Low-Cost mTouch® Evaluation Kit Example

Introduction

This article explains how to use the MPLAB® Code Configurator (MCC) mTouch® Sensing Solutions module to create one proximity sensor and five touch buttons on the Low-Cost mTouch Evaluation board. You will learn how to set up and use Data Visualizer, a useful tool for tuning a touch application. This article also guides you through the mTouch library callback Application Program Interface (API) to obtain touch information.

mtouch_kit.png

 Materials

Hardware

Software

 Procedure

1

Create an MPLAB X IDE Project for the Low-Cost mTouch Eval Board

The Low-Cost mTouch Eval Board uses the PIC16LF1559. This 8-bit microcontroller has two 10-bit Analog-to-Digital Converters (ADCs) with automated hardware Capacitive Voltage Divider (CVD) modules.

mtouch_kit_example.png

If you are not familiar with MPLAB X IDE, please visit the "MPLAB® X IDE" Developer Help page.

2

Open MCC in MPLAB X IDE

openMCC.png

If you don't see the MCC logo, please check that you have installed the MCC plugin. More information on MCC installation can be found on the "Install MPLAB Code Configurator (MCC)" page.

3

Configure the System Clock

Select 8MHz_HF for Internal Clock, and check Software PLL Enabled. This will result in a 32 MHz system clock.

mtouch_kit_fosc.png

To ensure the performance of mTouch button/proximity, the system clock is required to be at least 8 MHz. If you select a system clock slower than 8 MHz, the mTouch module will generate a warning in the notification window.

4

Load mTouch Module

Double click on the mTouch button in the Libraries list inside the Device Resources window.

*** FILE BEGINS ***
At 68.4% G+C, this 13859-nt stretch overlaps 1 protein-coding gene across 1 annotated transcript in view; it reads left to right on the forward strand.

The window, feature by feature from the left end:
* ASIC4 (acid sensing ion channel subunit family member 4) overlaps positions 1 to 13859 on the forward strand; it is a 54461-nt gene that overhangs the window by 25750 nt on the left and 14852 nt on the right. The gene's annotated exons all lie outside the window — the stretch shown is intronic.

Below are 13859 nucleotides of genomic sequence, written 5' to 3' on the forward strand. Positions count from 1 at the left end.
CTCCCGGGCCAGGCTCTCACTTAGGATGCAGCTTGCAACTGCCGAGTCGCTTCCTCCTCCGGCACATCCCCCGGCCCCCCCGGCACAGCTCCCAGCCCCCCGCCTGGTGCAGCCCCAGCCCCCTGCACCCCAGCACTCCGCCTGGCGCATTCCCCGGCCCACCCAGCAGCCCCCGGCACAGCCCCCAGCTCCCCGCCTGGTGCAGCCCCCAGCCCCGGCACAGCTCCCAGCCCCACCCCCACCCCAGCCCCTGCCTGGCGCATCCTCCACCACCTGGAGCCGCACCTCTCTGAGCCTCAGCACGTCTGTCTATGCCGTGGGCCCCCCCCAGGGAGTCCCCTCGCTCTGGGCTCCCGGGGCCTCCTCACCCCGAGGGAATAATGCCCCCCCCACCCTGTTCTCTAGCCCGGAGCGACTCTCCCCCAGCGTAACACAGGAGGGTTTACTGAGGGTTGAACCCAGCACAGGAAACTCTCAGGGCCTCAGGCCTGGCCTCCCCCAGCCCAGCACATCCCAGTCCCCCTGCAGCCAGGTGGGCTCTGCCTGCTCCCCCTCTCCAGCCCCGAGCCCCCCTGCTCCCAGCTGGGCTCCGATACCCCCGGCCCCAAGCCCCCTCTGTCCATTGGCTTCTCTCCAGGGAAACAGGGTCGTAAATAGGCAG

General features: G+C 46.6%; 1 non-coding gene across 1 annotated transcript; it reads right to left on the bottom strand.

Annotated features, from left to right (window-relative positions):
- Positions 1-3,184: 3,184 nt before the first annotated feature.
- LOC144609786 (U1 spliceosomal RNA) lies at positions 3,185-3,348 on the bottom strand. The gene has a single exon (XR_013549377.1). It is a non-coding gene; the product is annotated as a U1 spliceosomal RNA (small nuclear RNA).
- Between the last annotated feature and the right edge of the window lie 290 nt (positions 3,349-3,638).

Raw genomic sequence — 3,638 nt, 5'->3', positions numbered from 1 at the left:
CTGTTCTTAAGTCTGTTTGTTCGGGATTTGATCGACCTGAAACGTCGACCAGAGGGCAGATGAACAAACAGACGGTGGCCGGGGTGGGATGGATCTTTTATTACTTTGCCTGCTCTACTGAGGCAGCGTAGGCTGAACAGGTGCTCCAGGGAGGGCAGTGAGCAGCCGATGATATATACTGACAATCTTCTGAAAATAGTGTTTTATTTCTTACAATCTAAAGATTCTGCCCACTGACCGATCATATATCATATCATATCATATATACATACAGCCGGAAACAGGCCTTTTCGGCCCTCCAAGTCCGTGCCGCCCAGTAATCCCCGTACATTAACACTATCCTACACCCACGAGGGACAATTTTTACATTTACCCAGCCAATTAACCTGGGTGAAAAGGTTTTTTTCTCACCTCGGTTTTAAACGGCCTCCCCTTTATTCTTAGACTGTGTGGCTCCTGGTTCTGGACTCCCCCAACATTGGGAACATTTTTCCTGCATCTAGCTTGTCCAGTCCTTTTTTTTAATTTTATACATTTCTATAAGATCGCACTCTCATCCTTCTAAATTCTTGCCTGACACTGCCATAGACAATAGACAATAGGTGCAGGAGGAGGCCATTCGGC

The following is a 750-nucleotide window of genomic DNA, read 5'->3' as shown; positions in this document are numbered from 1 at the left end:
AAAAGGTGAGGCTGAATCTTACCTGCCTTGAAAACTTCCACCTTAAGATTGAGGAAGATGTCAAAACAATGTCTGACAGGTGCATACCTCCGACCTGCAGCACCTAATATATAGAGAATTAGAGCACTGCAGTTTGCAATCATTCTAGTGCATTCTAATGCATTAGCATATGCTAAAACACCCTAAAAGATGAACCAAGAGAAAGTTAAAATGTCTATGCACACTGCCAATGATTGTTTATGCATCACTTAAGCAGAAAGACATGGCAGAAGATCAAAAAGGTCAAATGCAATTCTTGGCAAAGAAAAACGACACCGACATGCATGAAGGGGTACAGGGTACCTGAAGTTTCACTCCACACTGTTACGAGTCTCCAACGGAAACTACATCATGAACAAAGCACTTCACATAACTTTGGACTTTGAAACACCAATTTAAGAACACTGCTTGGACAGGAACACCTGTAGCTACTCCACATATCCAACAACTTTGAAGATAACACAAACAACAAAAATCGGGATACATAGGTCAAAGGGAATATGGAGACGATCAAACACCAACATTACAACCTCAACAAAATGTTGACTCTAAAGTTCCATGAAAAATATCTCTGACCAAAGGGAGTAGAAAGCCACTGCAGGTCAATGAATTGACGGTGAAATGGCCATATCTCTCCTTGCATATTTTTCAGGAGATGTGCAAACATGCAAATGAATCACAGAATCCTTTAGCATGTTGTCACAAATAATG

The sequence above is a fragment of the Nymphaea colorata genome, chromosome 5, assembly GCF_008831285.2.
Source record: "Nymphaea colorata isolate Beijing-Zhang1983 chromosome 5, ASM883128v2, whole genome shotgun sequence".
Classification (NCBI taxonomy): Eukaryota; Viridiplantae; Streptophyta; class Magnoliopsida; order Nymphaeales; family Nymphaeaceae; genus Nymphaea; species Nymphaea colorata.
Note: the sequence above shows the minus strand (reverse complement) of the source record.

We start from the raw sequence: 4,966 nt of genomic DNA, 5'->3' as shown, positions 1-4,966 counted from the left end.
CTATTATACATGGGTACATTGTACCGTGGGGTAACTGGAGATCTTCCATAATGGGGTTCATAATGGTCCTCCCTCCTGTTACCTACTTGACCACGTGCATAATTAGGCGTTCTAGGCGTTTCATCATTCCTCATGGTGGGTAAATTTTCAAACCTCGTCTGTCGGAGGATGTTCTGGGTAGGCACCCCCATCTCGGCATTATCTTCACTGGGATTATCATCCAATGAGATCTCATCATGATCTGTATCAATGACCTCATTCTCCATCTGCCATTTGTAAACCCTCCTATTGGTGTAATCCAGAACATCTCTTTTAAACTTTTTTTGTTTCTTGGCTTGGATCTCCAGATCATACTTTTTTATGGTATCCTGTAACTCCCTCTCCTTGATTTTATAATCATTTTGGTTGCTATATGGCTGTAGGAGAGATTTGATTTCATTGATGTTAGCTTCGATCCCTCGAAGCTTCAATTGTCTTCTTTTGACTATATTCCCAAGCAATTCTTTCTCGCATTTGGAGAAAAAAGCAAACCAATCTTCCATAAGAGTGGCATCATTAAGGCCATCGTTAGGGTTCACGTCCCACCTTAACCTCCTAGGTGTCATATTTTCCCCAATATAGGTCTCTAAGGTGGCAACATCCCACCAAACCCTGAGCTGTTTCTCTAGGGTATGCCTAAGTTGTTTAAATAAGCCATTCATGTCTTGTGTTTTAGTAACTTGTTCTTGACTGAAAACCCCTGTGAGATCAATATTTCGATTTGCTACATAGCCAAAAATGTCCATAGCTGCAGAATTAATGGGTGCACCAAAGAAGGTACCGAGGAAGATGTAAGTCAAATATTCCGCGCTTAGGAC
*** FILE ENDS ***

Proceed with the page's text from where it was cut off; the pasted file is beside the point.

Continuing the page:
curiosity_deviceResource.png

After loading the module, the mTouch button will appear in the Project Resources pane.

curiosity_projectResource.png

5

Select mTouch Sensor

After loading the mTouch module, all available mTouch sensor pins will be shown in the Pin Manager pane. You will need to select the physical sensors and guard based on the sensor pinout information in Table 1.
Pin Name Function
RC6 Proximity Sensor
RB4 Button0
RC1 Button1
RC0 Button2
RA2 Button3
RA5 Button4
RC4 Guard
Table 1
mtouch_kit_selectSensor_2.png

6

Add the mTouch Button and Link to the Sensor

Go to the Buttons configuration view, click Create New Button. Type "5" into the Number of Button text box, then click Add.

mtouch_kit_createButton_2.png

Then, click each button name to go to the Button Settings view and select the corresponding sensor shown in Table 1.

mtouch_kit_linkSensor_2.png

7

Add mTouch Proximity and Link to the Sensor

Similar to the process of adding the mTouch button, go to the Proximities configuration view, click Create New Proximity Sensor, keep "1" as the Number of Proximity Sensor and click Add.

mtouch_kit_createProximity_2.png

Then, click the proximity sensor name to go to the Proximity Settings view, and select Sensor_AN14 : RC6 / AN14 to link to Proximity0.

mtouch_kit_linkSensor2_2.png

8

Enable Debugging with Data Visualizer and Configure EUSART Module

Go to the Debug tab within the mTouch module. Check the Enable Debug box and select Data Visualizer as the debug method.

8_DebugConfig.png

After enabling debugging, the EUSART module will be automatically added to the project and should appear in the project resources window.

8_EUSARTmodule.png